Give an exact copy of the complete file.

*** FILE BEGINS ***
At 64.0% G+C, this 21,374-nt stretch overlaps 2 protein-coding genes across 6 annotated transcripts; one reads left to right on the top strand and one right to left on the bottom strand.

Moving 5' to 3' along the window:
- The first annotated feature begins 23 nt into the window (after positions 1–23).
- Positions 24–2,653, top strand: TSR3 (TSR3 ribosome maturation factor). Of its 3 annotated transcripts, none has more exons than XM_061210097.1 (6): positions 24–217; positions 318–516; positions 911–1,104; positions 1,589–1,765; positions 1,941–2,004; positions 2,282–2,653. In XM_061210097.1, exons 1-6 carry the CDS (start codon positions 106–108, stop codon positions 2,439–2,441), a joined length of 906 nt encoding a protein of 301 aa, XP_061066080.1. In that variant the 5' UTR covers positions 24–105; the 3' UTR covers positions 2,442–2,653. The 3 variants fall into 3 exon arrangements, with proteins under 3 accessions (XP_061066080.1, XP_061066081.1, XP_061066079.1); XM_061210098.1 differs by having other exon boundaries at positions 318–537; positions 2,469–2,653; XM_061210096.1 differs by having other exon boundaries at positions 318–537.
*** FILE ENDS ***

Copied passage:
At 64.0% G+C, this 21,374-nt stretch overlaps 2 protein-coding genes across 6 annotated transcripts; one reads left to right on the top strand and one right to left on the bottom strand.

Moving 5' to 3' along the window:
- The first annotated feature begins 23 nt into the window (after positions 1–23).
- Positions 24–2,653, top strand: TSR3 (TSR3 ribosome maturation factor). Of its 3 annotated transcripts, none has more exons than XM_061210097.1 (6): positions 24–217; positions 318–516; positions 911–1,104; positions 1,589–1,765; positions 1,941–2,004; positions 2,282–2,653. In XM_061210097.1, exons 1-6 carry the CDS (start codon positions 106–108, stop codon positions 2,439–2,441), a joined length of 906 nt encoding a protein of 301 aa, XP_061066080.1. In that variant the 5' UTR covers positions 24–105; the 3' UTR covers positions 2,442–2,653. The 3 variants fall into 3 exon arrangements, with proteins under 3 accessions (XP_061066080.1, XP_061066081.1, XP_061066079.1); XM_061210098.1 differs by having other exon boundaries at positions 318–537; positions 2,469–2,653; XM_061210096.1 differs by having other exon boundaries at positions 318–537.